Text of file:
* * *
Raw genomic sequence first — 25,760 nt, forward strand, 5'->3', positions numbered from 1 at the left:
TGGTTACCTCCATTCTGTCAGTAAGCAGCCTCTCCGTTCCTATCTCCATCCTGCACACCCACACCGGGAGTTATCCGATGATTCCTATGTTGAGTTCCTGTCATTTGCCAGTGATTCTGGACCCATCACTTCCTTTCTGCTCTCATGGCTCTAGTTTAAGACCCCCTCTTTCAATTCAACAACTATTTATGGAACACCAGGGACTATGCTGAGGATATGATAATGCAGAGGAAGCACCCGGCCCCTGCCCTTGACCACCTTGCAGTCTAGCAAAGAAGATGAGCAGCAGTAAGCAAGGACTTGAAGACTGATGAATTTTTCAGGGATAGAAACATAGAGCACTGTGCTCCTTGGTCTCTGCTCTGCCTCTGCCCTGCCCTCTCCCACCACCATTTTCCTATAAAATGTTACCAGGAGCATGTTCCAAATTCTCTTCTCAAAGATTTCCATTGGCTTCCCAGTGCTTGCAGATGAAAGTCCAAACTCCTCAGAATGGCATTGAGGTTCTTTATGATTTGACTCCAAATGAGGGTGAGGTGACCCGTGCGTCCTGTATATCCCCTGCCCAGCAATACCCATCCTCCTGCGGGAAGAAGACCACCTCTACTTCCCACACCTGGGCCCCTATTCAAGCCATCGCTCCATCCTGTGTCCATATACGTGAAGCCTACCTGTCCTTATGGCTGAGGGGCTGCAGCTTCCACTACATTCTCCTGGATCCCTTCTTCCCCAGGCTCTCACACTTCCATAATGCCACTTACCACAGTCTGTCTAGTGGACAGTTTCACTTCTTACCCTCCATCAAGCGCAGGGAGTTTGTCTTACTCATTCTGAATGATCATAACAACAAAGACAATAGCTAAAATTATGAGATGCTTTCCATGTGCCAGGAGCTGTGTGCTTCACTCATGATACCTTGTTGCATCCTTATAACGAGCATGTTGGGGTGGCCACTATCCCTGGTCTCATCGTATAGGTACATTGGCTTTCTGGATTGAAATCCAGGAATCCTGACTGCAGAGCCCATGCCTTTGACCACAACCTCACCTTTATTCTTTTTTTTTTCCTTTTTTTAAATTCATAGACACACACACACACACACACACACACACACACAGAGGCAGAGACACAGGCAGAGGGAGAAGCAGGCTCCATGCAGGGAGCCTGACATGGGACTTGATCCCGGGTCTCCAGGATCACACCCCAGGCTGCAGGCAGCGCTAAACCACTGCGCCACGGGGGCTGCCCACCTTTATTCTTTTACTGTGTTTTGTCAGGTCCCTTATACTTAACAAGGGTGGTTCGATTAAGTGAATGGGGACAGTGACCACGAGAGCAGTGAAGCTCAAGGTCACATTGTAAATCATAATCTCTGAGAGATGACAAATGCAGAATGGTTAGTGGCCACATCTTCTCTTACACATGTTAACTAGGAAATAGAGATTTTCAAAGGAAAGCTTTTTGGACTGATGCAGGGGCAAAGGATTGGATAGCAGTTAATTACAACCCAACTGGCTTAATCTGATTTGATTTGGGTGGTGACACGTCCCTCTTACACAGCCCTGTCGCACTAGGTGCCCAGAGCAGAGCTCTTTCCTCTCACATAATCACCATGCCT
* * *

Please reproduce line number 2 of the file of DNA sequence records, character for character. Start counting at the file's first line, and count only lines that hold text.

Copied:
TGGTTACCTCCATTCTGTCAGTAAGCAGCCTCTCCGTTCCTATCTCCATCCTGCACACCCACACCGGGAGTTATCCGATGATTCCTATGTTGAGTTCCTGTCATTTGCCAGTGATTCTGGACCCATCACTTCCTTTCTGCTCTCATGGCTCTAGTTTAAGACCCCCTCTTTCAATTCAACAACTATTTATGGAACACCAGGGACTATGCTGAGGATATGATAATGCAGAGGAAGCACCCGGCCCCTGCCCTTGACCACCTTGCAGTCTAGCAAAGAAGATGAGCAGCAGTAAGCAAGGACTTGAAGACTGATGAATTTTTCAGGGATAGAAACATAGAGCACTGTGCTCCTTGGTCTCTGCTCTGCCTCTGCCCTGCCCTCTCCCACCACCATTTTCCTATAAAATGTTACCAGGAGCATGTTCCAAATTCTCTTCTCAAAGATTTCCATTGGCTTCCCAGTGCTTGCAGATGAAAGTCCAAACTCCTCAGAATGGCATTGAGGTTCTTTATGATTTGACTCCAAATGAGGGTGAGGTGACCCGTGCGTCCTGTATATCCCCTGCCCAGCAATACCCATCCTCCTGCGGGAAGAAGACCACCTCTACTTCCCACACCTGGGCCCCTATTCAAGCCATCGCTCCATCCTGTGTCCATATACGTGAAGCCTACCTGTCCTTATGGCTGAGGGGCTGCAGCTTCCACTACATTCTCCTGGATCCCTTCTTCCCCAGGCTCTCACACTTCCATAATGCCACTTACCACAGTCTGTCTAGTGGACAGTTTCACTTCTTACCCTCCATCAAGCGCAGGGAGTTTGTCTTACTCATTCTGAATGATCATAACAACAAAGACAATAGCTAAAATTATGAGATGCTTTCCATGTGCCAGGAGCTGTGTGCTTCACTCATGATACCTTGTTGCATCCTTATAACGAGCATGTTGGGGTGGCCACTATCCCTGGTCTCATCGTATAGGTACATTGGCTTTCTGGATTGAAATCCAGGAATCCTGACTGCAGAGCCCATGCCTTTGACCACAACCTCACCTTTATTCTTTTTTTTTTCCTTTTTTTAAATTCATAGACACACACACACACACACACACACACACACACAGAGGCAGAGACACAGGCAGAGGGAGAAGCAGGCTCCATGCAGGGAGCCTGACATGGGACTTGATCCCGGGTCTCCAGGATCACACCCCAGGCTGCAGGCAGCGCTAAACCACTGCGCCACGGGGGCTGCCCACCTTTATTCTTTTACTGTGTTTTGTCAGGTCCCTTATACTTAACAAGGGTGGTTCGATTAAGTGAATGGGGACAGTGACCACGAGAGCAGTGAAGCTCAAGGTCACATTGTAAATCATAATCTCTGAGAGATGACAAATGCAGAATGGTTAGTGGCCACATCTTCTCTTACACATGTTAACTAGGAAATAGAGATTTTCAAAGGAAAGCTTTTTGGACTGATGCAGGGGCAAAGGATTGGATAGCAGTTAATTACAACCCAACTGGCTTAATCTGATTTGATTTGGGTGGTGACACGTCCCTCTTACACAGCCCTGTCGCACTAGGTGCCCAGAGCAGAGCTCTTTCCTCTCACATAATCACCATGCCT